|Birth Day:||June 16, 1946|
|Birth Place:||Lynwood, United States|
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He was a star basketball player at what would be Loyola Marymount University.
Adelman was born in Lynwood, California, the son of Gladys (née Olsen) and Leonard Joseph "L. J." Adelman, who were from North Dakota and worked as teachers and farmers. Adelman began his basketball career as a collegiate star at Loyola University of Los Angeles, now known as Loyola Marymount University. In the 1968 NBA draft, he was selected by the San Diego Rockets (now the Houston Rockets) in the 7th round. He played two seasons in San Diego before being taken by the expansion Trail Blazers in the 1970 expansion draft; he then played three seasons in Portland. He also played for the Chicago Bulls, New Orleans (now Utah) Jazz, and the Kansas City/Omaha (now Sacramento) Kings. He ended his playing career in 1975.
From 1977 through to 1983, Adelman coached at Chemeketa Community College in Hayesville, Oregon.
He was then hired by the Portland Trail Blazers (then coached by Jack Ramsay) as an assistant. When Ramsay was fired and replaced with Mike Schuler in 1986, Adelman was retained; when Schuler was in turn fired during the 1988–89 season, Adelman was promoted to interim coach. After leading the team into the playoffs that year (despite a 39–43 record), Adelman was given the coaching position on a full-time basis in the 1989 off-season.
The next three years were quite successful for Adelman and the Trail Blazers; the team went to the NBA Finals in 1990 and 1992 (losing to the Detroit Pistons and the Chicago Bulls respectively) and went to the Western Conference finals in 1991 (losing to the Los Angeles Lakers). Adelman spent two more years with the team, but was dismissed after the 1993–1994 season.
In 1995, Adelman was hired as the head coach of the Golden State Warriors. He was unable to duplicate his success in Portland, and was fired after only two years with the team.
After a year's absence from the sidelines, Adelman was hired by the Sacramento Kings in 1998. Under Adelman's guidance, the Kings were one of the most successful teams in the Western Conference, qualifying for the playoffs every year of his Sacramento career.
In 2002, the Kings made a serious run for the NBA Finals. After clinching the first seed in the competitive Western Conference, the Kings blazed through the opening two rounds but lost to the Lakers in a controversial series with noticeably lopsided officiating in favor of the Lakers.
In 2006, Adelman (in the final year of his contract) led the Kings to the playoffs. Despite the team struggling early in the regular season, the Kings rebounded and qualified for the playoffs as the #8 seed. Although competitive, they were defeated 4–2 by the defending champion San Antonio Spurs. Adelman's contract with the Kings expired at the end of the 2005–2006 season. On May 9, it was reported by the Sacramento Bee that his contract would not be renewed. The Kings have yet to reach the playoffs since.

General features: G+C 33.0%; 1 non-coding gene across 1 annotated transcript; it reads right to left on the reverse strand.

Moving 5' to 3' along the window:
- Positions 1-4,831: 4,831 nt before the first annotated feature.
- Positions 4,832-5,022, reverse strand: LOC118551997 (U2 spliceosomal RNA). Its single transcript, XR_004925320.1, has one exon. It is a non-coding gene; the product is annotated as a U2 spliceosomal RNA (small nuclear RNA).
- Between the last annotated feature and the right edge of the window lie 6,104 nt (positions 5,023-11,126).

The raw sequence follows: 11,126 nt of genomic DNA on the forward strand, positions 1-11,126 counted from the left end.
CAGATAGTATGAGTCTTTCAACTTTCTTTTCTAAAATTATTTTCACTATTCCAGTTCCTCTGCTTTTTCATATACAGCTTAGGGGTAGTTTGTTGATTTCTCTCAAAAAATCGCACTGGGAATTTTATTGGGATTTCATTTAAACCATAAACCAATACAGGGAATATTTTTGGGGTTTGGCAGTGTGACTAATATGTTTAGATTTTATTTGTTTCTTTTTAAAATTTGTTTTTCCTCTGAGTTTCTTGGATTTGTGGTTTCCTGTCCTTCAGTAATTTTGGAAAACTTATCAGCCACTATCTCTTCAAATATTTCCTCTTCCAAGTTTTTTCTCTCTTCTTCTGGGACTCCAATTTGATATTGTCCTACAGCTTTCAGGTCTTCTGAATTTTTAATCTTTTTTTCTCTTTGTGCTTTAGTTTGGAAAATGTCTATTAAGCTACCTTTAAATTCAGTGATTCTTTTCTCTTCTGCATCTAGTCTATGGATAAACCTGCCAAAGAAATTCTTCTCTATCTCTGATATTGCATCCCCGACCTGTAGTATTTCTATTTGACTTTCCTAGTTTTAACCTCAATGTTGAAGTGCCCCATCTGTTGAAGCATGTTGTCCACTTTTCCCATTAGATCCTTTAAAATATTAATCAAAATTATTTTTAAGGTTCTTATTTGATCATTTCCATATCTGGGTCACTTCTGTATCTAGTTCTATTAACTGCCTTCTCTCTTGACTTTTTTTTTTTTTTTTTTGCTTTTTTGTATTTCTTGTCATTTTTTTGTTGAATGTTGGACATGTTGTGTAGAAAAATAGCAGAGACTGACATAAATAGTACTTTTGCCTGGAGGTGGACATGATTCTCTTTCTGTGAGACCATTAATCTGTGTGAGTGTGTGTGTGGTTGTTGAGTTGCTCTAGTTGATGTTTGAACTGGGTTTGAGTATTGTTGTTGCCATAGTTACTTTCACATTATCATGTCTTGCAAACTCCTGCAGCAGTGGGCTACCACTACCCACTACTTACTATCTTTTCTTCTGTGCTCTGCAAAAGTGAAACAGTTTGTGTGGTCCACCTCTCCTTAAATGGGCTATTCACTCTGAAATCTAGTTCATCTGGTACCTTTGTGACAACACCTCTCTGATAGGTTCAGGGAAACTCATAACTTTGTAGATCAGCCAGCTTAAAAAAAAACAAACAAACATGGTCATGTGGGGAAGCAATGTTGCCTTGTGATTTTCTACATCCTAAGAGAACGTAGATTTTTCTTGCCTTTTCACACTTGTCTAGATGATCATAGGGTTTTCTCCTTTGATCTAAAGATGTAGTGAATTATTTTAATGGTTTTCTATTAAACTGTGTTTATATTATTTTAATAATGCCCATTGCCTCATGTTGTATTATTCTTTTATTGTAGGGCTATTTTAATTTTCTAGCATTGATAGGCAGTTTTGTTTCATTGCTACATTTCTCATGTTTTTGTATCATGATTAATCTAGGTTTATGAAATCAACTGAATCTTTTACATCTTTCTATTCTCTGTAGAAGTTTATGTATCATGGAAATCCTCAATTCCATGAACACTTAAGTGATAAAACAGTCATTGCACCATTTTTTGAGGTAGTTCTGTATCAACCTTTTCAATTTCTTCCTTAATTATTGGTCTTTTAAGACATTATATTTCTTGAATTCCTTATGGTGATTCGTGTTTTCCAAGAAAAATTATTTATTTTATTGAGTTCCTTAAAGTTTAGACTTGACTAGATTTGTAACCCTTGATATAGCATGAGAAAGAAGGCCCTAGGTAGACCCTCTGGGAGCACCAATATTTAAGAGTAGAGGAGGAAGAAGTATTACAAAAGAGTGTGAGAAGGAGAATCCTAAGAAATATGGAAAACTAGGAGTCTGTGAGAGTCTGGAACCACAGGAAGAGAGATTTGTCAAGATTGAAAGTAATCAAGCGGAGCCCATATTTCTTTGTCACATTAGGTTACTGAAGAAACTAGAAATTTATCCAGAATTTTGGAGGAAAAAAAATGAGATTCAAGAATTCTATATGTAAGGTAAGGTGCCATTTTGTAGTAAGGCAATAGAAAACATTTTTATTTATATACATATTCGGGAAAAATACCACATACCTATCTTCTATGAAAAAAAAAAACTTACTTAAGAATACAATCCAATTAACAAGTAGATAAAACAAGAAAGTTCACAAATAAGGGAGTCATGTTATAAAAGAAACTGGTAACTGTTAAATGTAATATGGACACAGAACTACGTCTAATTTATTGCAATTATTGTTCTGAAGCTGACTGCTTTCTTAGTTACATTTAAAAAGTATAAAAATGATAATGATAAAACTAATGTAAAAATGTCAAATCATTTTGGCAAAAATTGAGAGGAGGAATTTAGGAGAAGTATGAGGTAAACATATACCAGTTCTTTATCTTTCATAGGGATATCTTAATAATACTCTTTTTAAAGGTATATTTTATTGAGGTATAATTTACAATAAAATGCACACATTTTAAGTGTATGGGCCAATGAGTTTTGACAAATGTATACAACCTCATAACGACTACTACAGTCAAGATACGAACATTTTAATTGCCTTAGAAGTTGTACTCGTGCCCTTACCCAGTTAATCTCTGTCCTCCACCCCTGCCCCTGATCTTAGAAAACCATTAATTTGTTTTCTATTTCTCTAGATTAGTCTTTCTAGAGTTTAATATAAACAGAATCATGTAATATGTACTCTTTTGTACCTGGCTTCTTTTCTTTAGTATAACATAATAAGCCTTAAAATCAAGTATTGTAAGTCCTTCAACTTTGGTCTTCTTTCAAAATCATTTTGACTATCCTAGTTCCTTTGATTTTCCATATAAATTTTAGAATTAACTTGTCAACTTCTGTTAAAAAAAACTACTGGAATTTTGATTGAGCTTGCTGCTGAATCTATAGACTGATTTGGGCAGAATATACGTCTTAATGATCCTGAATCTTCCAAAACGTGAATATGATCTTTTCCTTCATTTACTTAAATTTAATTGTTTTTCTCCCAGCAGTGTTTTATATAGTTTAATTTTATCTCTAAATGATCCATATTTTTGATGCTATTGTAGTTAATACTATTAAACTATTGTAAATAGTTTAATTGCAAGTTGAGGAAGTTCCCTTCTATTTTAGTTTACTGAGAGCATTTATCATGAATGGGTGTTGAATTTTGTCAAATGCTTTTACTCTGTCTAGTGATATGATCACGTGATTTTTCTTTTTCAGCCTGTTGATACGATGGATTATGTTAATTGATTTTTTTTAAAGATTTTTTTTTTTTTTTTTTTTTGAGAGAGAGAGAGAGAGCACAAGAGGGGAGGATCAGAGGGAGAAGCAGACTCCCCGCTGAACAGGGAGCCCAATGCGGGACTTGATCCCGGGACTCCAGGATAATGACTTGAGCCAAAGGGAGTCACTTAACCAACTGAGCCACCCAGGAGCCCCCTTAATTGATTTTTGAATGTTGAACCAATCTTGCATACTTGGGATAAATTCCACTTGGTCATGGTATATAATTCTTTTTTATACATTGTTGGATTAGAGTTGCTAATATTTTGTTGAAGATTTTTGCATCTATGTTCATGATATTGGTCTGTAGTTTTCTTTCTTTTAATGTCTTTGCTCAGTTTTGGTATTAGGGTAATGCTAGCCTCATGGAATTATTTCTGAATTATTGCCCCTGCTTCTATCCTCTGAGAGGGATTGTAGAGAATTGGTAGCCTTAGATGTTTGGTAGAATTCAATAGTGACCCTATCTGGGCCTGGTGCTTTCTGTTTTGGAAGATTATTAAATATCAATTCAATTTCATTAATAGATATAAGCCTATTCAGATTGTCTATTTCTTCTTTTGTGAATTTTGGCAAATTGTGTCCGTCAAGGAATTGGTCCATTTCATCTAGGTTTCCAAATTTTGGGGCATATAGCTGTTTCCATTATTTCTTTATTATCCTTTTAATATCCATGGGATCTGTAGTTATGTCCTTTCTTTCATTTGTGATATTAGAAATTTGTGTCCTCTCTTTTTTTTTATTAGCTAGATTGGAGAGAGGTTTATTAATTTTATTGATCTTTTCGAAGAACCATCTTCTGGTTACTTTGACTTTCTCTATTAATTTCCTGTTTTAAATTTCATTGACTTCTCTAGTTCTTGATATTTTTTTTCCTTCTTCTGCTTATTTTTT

The Houston Rockets brought in Rick Adelman as their new head coach, five days after the dismissal of Jeff Van Gundy, on May 18, 2007. Van Gundy had taken the Rockets to three playoff appearances in four years with no series wins. In his first season as head coach, Adelman guided the Rockets to a 22-game winning streak from January through March 2008, the third-longest winning streak in NBA history.
Adelman won his 800th career game, 13th among coaches in NBA history, on March 24, 2008 against his old team the Sacramento Kings.
In the 2009 season, the Rockets finished 5th in the West with a 53–29 record. They entered the playoffs without their star shooting guard, Tracy McGrady, due to an injury. Despite this loss, the Rockets defeated the Portland Trail Blazers in six games to advance to the Western Conference Semifinals for the first time since 1997. However, they lost to the Los Angeles Lakers, but surprised many people and proved their resilience by taking the series to seven games even though their star center, Yao Ming, had a season-ending injury in Game 3 of that series.
On April 18, 2011, Houston Chronicle reported that the Houston Rockets would not give Adelman a new contract, and would part ways after 4 seasons.
On September 13, 2011, the Minnesota Timberwolves confirmed the hiring of Rick Adelman as their new coach.
On April 6, 2013, Adelman won his 1000th career game with a victory over the Detroit Pistons, becoming just the 8th coach in NBA history ever to do so. Adelman's victory came in front of a home crowd of 15,311, including his wife, Mary Kay, whom he promptly joined after the game to celebrate the occasion. The win came 24 years, 1 month, and 11 days after his first win with the Trail Blazers (February 26, 1989).
On April 21, 2014, Adelman announced his retirement from coaching in the NBA. It was also announced that he would stay with the Timberwolves as a consultant. Adelman ranks ninth in terms of games coached and games won. Despite these accomplishments, he went just 79–78 (.503) in playoff games and advanced to the NBA Finals twice, both times with the Portland Trail Blazers in 1990 and 1992 where they lost to the Detroit Pistons and Chicago Bulls.
Currently, Rick Adelman is 76 years, 3 months and 20 days old. Rick Adelman will celebrate 77th birthday on a Friday 16th of June 2023.
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